Graftech International (“Graftech”) has had extremely low returns on capital over the last decade, is highly leveraged, and has no pricing power. So why is it one of our largest holdings?

 

Stalking Supply Squeezes

Basic economics informs us that as demand increases with constant or declining supply, prices will rise.

This can result in a company which typically has low return on capital (ROC) through the cycle, enjoying extremely high prices & ROC for a short-medium term period as the industry scrambles to increase supply to take advantage of high prices.

The best part is that as these companies have destroyed so much value in the past (usually from management deploying capital & increasing supply at the high points in previous cycles), investors are overly fearful.  This means that as the company’s earnings & cashflow inflect from higher prices, so too does the valuation multiple which typically is starting from a trough level. Ideally, one buys such stocks at what we would call “trough on trough” referring to the low ebb of both earnings and valuation.

We saw this movie play out with Infigen in 2015/16 and Emeco in 2017/18 (both were large holdings in CVF’s portfolio at the time). The value of both companies increased by >3x in a short time frame. We think Graftech is a strong candidate to benefit from this thematic and ultimately provide similar returns.

 

Background

Graftech is a manufacturer of Ultra High-Power Graphite Electrodes (UHP–GE’s) -  a mission critical consumable for electric arc furnace (EAF) steel producers that has no existing substitute.

UHP-GE’s are used by producers to conduct electricity to melt steel scrap into molten metal. The primary raw material for UHP-GE’s is petroleum needle coke which is made from low sulfur decant oil – a by-product from oil refineries.

Source: Company Reports

 

Industry Transformation

From 2010-2016, China flooded the global steel market with steel produced from Blast Furnaces (BOF), which do not use UHP-GE’s. This adversely impacted the demand for steel from EAF producers (Graftech’s customers) and thus, the demand for UHP-GE’s. The industry reacted by decreasing production capacity by ~20% - the majority of which is permanent.

Since 2016, China has significantly reduced its steel exports due to supply closures arising from the introduction of environmental regulations. This has improved profit conditions for EAF producers and thus increased UHP-GE demand. Recovery in demand coupled with the reduction in production capacity means the UHP-GE industry is currently nearing 100% capacity utilisation.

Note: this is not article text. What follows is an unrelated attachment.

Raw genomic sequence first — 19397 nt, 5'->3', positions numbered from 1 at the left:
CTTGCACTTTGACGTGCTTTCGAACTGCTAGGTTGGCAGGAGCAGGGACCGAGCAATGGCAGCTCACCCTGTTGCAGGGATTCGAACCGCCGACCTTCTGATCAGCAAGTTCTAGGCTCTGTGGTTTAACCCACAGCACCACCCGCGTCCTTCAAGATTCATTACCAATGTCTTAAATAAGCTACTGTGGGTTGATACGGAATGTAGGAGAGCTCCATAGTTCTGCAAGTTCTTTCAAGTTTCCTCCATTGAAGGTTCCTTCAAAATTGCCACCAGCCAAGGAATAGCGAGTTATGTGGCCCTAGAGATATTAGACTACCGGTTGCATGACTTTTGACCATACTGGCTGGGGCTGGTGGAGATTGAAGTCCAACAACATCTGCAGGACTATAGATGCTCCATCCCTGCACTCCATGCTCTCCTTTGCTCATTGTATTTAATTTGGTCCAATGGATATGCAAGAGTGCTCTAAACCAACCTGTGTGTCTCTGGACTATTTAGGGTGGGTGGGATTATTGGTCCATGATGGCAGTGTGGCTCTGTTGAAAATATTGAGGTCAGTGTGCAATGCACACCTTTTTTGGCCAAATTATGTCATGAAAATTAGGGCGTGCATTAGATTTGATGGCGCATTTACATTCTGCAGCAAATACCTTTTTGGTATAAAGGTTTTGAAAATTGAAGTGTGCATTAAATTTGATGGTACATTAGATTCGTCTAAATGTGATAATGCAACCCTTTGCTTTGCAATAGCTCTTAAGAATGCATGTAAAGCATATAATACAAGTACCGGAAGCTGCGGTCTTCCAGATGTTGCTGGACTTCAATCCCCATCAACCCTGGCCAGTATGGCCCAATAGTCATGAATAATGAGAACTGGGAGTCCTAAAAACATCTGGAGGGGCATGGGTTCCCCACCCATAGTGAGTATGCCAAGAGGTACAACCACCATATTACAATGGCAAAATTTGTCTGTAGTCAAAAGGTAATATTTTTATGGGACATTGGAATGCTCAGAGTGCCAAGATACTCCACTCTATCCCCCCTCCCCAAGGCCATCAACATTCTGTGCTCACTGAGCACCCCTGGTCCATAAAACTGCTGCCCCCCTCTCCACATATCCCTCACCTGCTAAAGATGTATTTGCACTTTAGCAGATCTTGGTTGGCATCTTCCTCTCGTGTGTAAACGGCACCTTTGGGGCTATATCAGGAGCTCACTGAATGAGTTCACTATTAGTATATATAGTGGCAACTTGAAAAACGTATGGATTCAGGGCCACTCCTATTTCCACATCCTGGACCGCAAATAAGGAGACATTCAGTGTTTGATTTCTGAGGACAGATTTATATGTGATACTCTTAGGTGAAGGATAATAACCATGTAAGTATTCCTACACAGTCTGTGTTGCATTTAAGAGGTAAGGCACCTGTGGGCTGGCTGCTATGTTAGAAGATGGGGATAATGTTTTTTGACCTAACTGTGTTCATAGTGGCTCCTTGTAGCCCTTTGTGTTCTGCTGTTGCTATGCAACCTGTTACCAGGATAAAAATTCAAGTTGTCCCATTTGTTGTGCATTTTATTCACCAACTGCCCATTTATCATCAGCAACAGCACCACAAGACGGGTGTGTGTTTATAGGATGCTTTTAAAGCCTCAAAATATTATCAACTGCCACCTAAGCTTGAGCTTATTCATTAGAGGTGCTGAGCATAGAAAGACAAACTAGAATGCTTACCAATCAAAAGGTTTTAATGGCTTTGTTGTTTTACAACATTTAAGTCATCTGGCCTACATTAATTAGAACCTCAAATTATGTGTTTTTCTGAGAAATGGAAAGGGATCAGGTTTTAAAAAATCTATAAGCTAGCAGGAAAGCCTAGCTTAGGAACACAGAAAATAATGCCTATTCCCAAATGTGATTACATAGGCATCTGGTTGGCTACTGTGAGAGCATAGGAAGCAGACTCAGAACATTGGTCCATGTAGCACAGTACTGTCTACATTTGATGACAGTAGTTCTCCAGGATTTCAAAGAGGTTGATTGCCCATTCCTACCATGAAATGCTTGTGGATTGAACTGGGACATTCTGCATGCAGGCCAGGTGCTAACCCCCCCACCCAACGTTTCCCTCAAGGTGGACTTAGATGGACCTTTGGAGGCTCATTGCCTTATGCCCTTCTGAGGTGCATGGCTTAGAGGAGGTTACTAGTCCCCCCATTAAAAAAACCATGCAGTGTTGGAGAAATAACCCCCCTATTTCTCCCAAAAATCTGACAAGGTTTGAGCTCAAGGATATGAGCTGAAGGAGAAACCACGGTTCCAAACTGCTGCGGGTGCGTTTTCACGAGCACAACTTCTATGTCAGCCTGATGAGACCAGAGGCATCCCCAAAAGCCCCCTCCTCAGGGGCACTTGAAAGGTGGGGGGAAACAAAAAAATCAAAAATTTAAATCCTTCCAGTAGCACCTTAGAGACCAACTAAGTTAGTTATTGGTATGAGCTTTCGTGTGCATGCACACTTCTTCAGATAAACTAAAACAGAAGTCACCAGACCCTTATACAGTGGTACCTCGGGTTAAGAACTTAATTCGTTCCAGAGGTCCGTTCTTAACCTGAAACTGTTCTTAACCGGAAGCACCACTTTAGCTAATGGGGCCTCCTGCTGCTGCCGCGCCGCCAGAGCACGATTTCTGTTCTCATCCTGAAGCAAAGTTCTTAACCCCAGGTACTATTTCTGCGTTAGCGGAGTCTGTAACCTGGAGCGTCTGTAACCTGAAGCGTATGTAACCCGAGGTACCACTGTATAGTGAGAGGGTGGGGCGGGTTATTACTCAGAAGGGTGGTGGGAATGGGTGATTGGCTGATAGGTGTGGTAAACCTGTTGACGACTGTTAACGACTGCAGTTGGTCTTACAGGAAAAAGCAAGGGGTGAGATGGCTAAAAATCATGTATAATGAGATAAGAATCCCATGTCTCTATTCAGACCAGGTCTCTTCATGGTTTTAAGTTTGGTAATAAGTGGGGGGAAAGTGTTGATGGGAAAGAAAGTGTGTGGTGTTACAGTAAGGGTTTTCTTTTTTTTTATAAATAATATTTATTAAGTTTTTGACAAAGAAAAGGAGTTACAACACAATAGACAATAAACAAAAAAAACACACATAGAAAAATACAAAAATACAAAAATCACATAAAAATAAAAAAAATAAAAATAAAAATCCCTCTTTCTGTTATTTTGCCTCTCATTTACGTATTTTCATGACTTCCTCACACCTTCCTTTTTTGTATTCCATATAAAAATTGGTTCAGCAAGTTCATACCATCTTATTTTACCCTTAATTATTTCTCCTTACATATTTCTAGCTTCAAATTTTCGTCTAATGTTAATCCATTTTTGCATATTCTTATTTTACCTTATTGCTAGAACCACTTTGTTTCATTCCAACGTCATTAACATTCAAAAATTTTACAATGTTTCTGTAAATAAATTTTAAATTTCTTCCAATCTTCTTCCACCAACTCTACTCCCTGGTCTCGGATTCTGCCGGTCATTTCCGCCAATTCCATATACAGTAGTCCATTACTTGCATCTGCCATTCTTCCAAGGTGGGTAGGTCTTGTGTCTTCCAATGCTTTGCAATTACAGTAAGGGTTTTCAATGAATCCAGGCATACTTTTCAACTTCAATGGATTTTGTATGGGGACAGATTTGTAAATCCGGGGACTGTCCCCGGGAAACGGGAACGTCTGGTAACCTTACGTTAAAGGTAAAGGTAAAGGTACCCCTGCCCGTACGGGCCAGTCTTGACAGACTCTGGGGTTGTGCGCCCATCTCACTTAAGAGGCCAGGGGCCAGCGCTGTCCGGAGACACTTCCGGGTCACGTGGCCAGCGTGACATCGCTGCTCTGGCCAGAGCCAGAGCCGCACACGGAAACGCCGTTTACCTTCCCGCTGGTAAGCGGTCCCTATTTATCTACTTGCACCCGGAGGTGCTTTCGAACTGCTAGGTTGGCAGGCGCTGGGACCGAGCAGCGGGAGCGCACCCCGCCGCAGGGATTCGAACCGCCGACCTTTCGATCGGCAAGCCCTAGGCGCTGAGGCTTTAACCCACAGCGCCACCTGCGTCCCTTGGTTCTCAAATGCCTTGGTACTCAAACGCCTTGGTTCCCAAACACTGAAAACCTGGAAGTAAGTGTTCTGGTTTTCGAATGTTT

Source: Company Reports

 

Benefitting from positive change in industry dynamics

Graftech has been taking advantage of the current industry dynamics by signing long term contracts (predominately 5 years in tenor) with its customers at cyclical peak prices that are ~3x 2017 levels.

Source: Company Reports

 

Unlike competitors, Graftech can do this with minimal margin risk, as it is backward integrated into the key raw material for UHP-GE’s – petroleum needle coke – and has hedged out the pricing for decant oil for the term of the contracts.

This is a competitive advantage. Supply for petroleum needle coke is very tight as demand has spiked from a new source – lithium ion batteries used in the Electric Vehicle (EV) market. This demand now makes up ~10% of total market demand and is growing rapidly. As Graftech has its own supply of needle coke, it is the lowest cost producer in the industry.

Source: Company Reports

 

This combination of long term contracts, backward integration & long term hedges of decant oil - provides significant visibility on free cashflow over the medium term which limits the downside risk. Indeed, cashflow from these contracts alone represents more than half of EAF’s current market capitalisation!

Fortunately for shareholders, management realise that there are limitations on its returns on capital over the cycle, and thus plan to return significant cashflow to shareholders in the form of buybacks/dividends.

 

The Upside

It gets better. Graftech is positioned to capture the upside of the UHP-GE spot market - which is trading at ~2x the contracted prices. Although ~96% of current production capacity is contracted, EAF can increase supply quicker than most through debottling initiatives and restarting a warmly idled plant.

Source: Company Reports

 

This will mean ~1/3 of production will be exposed to spot pricing in FY19. It would take competitors ~4-5 years to increase aggregate supply significantly – which means that Graftech is likely to benefit from high spot prices for an extended period. 

The challenge will be sourcing 3rd party supply of petroleum needle coke, as Graftech’s supply from its owned facility is enough for the contracted production only.

However, we think Graftech is positioned well to secure supply as unlike competitors it is:

  1. The lowest cost producer thus has lowest counterparty risk; and
  2. Can offer long term contracts to suppliers given its long term contracts with customers.

 

Valuation/Conclusion

At the current price of ~$18 Graftech trades on a FY19 FCF yield of 19.7% and an EV/EBITDA of 5.2x which we think provides a positive asymmetric risk/return profile.

To be clear, Graftech is not a “compounder” where they can reinvest capital at high rates of return over the long term. However, the company is positioned well to take advantage of an industry supply squeeze in its key product which is likely to translate into high ROC over the next few years as supply catches up.

As shareholders, we think it is likely that we benefit from this positive industry change through significant dividends/buybacks coupled with multiple expansion as this once ugly duckling transforms.

Source: CVF analysis and Bloomberg

 

 

 



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